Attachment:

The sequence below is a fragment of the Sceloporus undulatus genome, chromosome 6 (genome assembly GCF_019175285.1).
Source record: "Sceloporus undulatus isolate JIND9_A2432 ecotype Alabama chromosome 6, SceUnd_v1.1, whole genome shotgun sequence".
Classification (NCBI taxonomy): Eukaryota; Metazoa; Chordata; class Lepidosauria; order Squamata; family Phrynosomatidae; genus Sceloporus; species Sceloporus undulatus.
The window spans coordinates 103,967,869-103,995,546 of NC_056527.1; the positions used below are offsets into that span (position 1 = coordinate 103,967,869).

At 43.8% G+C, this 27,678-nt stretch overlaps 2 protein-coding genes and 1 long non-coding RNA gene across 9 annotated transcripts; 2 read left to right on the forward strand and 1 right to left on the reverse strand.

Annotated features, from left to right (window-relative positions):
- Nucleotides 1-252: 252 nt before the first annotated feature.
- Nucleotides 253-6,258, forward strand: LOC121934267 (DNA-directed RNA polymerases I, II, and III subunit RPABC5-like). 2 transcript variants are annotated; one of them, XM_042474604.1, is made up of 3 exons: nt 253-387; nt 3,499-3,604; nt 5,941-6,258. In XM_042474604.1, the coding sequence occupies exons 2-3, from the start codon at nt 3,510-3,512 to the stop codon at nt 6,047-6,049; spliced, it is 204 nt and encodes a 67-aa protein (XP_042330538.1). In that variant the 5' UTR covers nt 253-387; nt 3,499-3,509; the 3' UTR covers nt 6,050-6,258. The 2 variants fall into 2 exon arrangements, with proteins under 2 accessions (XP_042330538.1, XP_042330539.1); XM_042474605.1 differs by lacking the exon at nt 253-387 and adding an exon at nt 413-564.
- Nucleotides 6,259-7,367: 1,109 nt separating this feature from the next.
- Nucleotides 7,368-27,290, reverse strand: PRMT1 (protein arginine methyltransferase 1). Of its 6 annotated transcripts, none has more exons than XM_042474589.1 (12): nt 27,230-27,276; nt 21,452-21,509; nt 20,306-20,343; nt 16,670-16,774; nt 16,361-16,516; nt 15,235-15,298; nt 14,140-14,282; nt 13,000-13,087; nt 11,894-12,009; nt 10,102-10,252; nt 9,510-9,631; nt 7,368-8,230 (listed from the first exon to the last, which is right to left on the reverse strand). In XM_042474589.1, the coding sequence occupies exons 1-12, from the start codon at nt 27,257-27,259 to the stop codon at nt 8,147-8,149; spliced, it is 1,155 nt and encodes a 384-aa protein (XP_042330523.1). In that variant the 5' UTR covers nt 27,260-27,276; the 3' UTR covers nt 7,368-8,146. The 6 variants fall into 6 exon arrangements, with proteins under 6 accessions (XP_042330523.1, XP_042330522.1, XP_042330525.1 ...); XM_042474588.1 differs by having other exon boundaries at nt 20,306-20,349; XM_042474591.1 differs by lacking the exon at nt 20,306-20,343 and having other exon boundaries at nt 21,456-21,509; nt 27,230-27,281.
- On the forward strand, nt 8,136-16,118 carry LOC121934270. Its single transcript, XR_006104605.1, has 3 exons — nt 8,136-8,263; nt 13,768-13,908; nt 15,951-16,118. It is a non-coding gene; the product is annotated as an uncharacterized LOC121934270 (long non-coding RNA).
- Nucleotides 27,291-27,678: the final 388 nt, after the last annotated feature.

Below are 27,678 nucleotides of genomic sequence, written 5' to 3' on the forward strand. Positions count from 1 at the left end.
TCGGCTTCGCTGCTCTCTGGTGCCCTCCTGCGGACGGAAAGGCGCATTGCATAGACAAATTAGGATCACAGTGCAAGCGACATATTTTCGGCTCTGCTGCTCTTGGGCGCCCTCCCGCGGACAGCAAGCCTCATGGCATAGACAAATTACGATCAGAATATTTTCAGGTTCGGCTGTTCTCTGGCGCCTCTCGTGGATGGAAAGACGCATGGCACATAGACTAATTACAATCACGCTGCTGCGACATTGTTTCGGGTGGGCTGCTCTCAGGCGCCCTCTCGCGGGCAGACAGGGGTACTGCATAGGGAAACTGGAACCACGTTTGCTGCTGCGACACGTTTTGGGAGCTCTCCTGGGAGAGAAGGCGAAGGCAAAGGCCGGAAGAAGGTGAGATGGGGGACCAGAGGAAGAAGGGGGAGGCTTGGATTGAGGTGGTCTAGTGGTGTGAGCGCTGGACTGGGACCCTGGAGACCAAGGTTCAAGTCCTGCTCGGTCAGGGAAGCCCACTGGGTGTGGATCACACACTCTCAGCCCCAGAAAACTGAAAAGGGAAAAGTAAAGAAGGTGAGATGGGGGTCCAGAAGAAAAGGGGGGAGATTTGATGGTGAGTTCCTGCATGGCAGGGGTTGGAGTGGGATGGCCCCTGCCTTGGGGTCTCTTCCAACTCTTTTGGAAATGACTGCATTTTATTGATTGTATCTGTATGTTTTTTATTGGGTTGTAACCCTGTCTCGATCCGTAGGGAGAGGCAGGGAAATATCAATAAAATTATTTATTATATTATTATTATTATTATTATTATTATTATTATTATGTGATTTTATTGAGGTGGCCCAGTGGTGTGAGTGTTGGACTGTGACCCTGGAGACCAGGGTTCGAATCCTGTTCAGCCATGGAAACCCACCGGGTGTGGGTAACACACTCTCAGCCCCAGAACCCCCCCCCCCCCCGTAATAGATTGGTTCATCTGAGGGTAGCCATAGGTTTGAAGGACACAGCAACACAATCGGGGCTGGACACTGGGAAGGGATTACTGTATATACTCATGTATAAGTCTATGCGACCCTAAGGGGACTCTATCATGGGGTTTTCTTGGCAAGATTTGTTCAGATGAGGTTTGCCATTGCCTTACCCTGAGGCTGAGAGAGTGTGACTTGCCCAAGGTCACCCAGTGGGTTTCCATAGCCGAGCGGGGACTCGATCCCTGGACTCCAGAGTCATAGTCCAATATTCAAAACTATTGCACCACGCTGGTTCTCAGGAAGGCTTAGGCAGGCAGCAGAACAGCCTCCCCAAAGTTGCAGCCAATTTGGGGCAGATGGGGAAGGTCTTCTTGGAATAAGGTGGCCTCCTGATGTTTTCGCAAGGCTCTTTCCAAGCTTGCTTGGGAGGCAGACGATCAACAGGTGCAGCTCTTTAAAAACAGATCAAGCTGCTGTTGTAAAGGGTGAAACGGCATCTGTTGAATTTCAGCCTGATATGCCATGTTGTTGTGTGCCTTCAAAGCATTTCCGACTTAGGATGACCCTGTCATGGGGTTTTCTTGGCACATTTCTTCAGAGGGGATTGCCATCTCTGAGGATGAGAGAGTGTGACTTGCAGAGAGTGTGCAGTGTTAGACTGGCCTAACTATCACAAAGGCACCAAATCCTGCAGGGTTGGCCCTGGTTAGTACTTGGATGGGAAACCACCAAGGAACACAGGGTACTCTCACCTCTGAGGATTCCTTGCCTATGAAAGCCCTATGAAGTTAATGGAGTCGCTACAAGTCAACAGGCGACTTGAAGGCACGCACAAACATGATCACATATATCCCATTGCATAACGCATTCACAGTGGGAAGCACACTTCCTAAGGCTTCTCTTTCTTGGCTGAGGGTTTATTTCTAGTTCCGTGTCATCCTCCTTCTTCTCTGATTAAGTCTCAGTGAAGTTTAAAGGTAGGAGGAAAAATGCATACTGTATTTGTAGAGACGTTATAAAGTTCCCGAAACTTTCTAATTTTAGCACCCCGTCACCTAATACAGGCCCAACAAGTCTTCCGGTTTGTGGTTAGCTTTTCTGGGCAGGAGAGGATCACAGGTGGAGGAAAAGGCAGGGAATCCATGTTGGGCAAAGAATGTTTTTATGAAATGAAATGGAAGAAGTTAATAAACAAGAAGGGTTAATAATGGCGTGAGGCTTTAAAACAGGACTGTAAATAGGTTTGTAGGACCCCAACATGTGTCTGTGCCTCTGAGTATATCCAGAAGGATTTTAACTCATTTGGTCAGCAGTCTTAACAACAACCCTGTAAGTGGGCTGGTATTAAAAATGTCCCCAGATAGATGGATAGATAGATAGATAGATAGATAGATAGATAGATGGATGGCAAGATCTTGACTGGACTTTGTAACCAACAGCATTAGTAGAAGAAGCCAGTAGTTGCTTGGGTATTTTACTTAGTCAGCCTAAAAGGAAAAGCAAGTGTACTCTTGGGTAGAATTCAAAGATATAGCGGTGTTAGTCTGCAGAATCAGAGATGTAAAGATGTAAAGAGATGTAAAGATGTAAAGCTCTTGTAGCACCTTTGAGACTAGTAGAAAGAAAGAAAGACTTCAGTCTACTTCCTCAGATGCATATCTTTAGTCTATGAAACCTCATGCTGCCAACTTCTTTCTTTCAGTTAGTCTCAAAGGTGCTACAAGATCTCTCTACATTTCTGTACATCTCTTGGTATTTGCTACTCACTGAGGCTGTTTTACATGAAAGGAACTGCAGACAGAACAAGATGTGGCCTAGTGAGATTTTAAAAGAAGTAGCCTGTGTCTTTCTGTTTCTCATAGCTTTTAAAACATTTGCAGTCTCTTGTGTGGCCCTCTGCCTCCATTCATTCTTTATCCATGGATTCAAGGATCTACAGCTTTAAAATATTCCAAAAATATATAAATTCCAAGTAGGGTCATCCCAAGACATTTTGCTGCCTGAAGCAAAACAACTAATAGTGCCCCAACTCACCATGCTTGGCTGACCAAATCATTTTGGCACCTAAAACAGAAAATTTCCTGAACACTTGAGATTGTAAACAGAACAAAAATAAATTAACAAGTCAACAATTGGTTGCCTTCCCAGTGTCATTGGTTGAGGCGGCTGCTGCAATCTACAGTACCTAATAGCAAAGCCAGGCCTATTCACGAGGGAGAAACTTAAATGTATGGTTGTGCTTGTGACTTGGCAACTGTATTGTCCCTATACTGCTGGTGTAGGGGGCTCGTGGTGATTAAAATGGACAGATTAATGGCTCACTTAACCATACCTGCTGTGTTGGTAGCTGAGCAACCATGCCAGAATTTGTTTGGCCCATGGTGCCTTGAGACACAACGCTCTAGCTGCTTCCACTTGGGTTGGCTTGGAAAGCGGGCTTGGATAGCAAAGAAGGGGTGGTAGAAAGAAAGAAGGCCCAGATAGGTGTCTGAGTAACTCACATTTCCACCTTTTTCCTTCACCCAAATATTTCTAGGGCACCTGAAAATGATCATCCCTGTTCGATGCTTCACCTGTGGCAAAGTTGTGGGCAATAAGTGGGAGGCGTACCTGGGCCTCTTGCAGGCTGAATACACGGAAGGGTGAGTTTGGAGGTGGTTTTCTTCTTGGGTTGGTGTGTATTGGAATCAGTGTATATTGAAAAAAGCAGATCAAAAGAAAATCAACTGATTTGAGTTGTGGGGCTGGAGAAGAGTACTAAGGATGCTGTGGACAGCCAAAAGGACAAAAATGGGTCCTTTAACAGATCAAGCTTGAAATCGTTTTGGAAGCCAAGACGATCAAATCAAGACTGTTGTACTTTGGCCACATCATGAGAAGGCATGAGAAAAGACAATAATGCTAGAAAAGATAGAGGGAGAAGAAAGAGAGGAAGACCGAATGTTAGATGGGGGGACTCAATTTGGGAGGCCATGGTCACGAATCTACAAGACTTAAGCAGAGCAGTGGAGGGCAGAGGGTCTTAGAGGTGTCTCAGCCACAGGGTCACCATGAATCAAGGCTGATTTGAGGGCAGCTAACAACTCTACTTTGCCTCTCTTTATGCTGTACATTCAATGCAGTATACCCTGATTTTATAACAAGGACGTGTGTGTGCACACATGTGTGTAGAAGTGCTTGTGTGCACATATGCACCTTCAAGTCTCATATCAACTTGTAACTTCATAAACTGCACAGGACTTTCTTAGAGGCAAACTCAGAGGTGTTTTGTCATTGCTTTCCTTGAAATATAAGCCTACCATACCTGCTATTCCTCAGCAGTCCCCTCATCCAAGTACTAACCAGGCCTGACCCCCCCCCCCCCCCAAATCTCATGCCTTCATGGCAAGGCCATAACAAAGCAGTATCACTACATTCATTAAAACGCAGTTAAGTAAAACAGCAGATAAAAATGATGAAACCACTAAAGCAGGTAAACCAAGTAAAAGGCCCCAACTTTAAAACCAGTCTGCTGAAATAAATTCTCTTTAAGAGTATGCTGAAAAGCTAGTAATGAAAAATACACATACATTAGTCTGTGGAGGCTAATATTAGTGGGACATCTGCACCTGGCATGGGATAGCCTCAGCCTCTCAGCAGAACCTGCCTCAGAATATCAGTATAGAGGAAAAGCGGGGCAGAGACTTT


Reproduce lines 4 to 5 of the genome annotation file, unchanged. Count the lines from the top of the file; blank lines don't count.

The window spans coordinates 103,967,869-103,995,546 of NC_056527.1; the positions used below are offsets into that span (position 1 = coordinate 103,967,869).

At 43.8% G+C, this 27,678-nt stretch overlaps 2 protein-coding genes and 1 long non-coding RNA gene across 9 annotated transcripts; 2 read left to right on the forward strand and 1 right to left on the reverse strand.